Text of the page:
Connecting Pittsburgh To the COP21 International Climate Negotiations
Author: Mark Dixon
Film Producer, Activist, Entrepreneur
Mark graduated from Stanford University in 1997 with a degree in Industrial Engineering. He started his technology career in Silicon Valley and worked for two start-up companies, including Akimbo Systems, where he managed the deployment of nearly 10,000 programs for its Internet video service. A citizen of the world, he lived on three continents and visited 26 countries, particularly enjoying a year in Tokyo, Japan. Mark also entertained audiences on stage with choral and solo performances of jazz, comedy, gospel, opera, and classical music as well as improv and musical theater. As evidence for global warming and resource depletion moved into prominent view on an international scale, Mark decided to refocus his life on tackling those issues, launching "YERT - Your Environmental Road Trip" in 2006 with his college buddy, Ben Evans. Mark (as Producer) and Ben (as Director) ultimately created a feature film documenting the YERT adventure, which has been enthusiastically screened by dozens of film festivals around the world. The film has earned numerous awards, most notably the Audience Awards at the San Luis Obispo International Film Festival and the Environmental Film Festival at Yale. "YERT - Your Environmental Road Trip" was recently picked up for distribution in the U.S. and Canada by First Run Features and continues to screen around the world. The film is also available on Netflix, iTunes, Amazon, or simply at YERT.com. Mark currently contracts for Google in Pittsburgh; he also leads the New Economy Working Group’s “Mapping Project” at the Thomas Merton Center. In 2011, Mark received PennFuture’s “Citizens Choice Green Power Hero” award for his work on the YERT film.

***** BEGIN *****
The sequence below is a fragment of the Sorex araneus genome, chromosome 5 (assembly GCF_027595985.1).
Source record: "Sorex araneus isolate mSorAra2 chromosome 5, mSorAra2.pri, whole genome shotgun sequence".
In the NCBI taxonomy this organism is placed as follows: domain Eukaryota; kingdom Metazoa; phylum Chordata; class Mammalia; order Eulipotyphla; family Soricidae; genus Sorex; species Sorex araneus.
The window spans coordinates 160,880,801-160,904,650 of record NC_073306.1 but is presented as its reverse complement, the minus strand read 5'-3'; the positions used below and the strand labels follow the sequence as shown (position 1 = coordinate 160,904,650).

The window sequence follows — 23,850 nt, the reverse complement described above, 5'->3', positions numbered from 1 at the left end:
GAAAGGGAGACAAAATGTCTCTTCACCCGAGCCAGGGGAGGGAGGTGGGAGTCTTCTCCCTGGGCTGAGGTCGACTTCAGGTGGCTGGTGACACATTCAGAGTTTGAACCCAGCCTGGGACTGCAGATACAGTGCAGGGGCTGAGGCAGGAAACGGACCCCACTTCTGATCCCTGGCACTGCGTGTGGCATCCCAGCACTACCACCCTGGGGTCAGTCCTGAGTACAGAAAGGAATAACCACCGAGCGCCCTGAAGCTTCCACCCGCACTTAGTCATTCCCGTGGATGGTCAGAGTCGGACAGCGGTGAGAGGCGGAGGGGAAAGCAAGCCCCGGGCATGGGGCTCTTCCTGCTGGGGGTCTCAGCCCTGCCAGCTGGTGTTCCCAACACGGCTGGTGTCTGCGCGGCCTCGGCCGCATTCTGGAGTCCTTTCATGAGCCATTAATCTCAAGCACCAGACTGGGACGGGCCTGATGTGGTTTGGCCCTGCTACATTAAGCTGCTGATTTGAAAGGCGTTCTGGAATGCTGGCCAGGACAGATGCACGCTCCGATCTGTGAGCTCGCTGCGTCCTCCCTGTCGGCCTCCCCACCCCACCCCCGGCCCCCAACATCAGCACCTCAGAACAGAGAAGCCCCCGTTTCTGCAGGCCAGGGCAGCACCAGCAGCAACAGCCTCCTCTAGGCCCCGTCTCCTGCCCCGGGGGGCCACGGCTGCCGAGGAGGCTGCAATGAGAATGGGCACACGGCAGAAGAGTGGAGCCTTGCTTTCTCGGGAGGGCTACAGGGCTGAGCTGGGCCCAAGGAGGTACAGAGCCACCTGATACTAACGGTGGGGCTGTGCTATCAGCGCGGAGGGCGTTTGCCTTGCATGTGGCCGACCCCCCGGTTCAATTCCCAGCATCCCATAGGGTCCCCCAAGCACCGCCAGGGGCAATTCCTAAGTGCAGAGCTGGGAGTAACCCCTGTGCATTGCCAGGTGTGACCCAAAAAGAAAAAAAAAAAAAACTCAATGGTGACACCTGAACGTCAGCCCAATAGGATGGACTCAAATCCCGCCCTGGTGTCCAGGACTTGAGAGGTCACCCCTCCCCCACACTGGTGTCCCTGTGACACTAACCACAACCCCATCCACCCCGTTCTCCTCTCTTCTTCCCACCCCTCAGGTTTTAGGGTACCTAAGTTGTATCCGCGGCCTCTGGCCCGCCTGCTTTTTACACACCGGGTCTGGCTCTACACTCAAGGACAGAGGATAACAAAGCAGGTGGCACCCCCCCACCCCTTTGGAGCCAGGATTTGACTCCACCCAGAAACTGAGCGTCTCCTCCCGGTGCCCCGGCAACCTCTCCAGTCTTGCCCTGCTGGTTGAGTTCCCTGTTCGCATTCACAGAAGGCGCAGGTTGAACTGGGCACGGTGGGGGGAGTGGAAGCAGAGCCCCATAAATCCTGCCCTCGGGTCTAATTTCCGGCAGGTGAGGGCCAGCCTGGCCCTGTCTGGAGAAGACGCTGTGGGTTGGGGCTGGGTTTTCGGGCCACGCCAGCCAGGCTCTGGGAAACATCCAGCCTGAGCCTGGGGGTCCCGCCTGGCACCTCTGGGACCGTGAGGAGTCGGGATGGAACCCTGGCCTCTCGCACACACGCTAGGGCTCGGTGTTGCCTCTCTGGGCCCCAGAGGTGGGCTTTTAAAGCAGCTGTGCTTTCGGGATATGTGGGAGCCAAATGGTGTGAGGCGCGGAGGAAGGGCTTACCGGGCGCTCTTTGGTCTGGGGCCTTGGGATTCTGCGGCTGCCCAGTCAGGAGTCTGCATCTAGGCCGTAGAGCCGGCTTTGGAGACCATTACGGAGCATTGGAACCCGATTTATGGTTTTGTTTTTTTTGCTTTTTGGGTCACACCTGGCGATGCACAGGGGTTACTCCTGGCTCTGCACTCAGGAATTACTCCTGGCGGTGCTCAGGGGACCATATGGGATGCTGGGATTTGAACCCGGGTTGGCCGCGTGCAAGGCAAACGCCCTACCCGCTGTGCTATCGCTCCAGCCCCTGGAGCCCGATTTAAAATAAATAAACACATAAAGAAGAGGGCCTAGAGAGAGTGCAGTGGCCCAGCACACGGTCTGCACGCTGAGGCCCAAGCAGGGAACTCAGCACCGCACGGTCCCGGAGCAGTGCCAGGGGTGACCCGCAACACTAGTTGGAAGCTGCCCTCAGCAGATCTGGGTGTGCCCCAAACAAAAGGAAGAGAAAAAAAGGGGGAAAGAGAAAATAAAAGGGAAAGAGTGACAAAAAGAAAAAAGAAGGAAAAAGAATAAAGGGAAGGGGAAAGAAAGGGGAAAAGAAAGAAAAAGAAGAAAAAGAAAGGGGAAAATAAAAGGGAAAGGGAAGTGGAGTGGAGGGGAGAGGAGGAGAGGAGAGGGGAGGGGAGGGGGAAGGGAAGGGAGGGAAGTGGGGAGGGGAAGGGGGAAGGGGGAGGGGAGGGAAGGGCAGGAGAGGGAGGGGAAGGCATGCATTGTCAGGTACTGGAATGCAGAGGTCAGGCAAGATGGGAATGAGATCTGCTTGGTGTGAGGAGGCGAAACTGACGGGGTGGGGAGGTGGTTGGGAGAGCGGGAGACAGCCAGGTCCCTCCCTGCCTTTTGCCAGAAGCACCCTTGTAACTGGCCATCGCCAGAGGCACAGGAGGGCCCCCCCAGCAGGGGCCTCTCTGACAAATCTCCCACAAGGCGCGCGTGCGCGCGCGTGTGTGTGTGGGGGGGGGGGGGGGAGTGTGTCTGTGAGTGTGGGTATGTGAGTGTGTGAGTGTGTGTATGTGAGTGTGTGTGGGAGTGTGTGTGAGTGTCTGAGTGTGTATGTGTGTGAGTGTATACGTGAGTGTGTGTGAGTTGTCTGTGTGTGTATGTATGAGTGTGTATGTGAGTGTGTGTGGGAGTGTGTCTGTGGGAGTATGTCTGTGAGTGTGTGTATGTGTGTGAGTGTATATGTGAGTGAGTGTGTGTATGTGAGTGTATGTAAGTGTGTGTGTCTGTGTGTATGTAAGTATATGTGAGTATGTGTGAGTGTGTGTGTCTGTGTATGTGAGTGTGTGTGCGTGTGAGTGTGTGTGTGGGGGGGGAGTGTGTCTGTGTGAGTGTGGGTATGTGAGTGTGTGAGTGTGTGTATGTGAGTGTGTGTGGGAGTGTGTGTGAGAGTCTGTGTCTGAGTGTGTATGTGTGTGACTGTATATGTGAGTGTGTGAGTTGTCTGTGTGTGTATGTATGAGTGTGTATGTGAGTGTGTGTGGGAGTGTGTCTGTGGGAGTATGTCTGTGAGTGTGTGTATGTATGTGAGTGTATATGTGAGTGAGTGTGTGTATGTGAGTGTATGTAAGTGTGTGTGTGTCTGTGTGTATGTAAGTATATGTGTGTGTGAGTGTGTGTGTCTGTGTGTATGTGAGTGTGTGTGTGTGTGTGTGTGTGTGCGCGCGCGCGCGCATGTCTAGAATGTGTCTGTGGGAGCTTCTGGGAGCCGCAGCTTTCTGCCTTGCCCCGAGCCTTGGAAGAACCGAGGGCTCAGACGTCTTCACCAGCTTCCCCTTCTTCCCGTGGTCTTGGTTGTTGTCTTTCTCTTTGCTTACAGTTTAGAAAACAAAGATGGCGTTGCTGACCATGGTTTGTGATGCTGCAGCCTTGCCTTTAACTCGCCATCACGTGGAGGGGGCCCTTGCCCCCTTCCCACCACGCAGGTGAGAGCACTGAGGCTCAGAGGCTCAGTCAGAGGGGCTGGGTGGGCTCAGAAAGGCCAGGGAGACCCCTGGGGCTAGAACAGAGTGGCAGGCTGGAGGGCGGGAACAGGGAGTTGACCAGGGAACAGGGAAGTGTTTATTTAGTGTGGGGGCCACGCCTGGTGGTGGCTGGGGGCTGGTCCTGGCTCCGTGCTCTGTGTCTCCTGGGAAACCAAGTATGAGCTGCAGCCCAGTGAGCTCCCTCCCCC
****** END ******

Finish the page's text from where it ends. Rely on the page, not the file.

I’ve been following The Climate Mobilization organization for a couple years now, and have been pleased to see them rally around a “wartime mobilization” platform to address climate change in a timeframe that I feel is the most ambitious and most meaningful of any plan I’ve ever seen. I still have yet to dig into the details, but the bullet points look very good and I encourage any climate-caring citizen to familiarize yourself with the plan and share it widely. They’re looking for feedback, too, so definitely send them your comments! Here’s the link: http://www.theclimatemobilization.org/victory_plan
Just a few short months after the COP21 event in December, and coinciding with Earth Day, world leaders gathered today at United Nations HQ in New York City to sign what is being called the “Paris Climate Agreement.” The details of the signing and ratification process are complicated, so I’ll just say that it is likely that it will be signed and ratified by enough nations to come into effect, though I’m not sure when.
Friday’s signing sets a record for the number of countries signing an agreement on the first available day, the Associated Press reported. The old record goes back to the Law of the Sea in Montego Bay, which was signed by 119 countries in 1982, according toAccuWeather.
Signing the accord is only one step in the process. The leaders must now go back to their home countries’ governments to ratify and approve the agreement, which could take months or years. The deal goes into effect once 55 countries representing at least 55% of global emissions formally join.
I am not in a celebratory mood on this occasion. Just since December we have seen the global heat record get “smashed,” as noted by Jeff Masters and Bob Henson at the Weather Underground here. The annual mean growth rate of CO2 in the atmosphere also hit a record high in 2015, with 3.05ppm.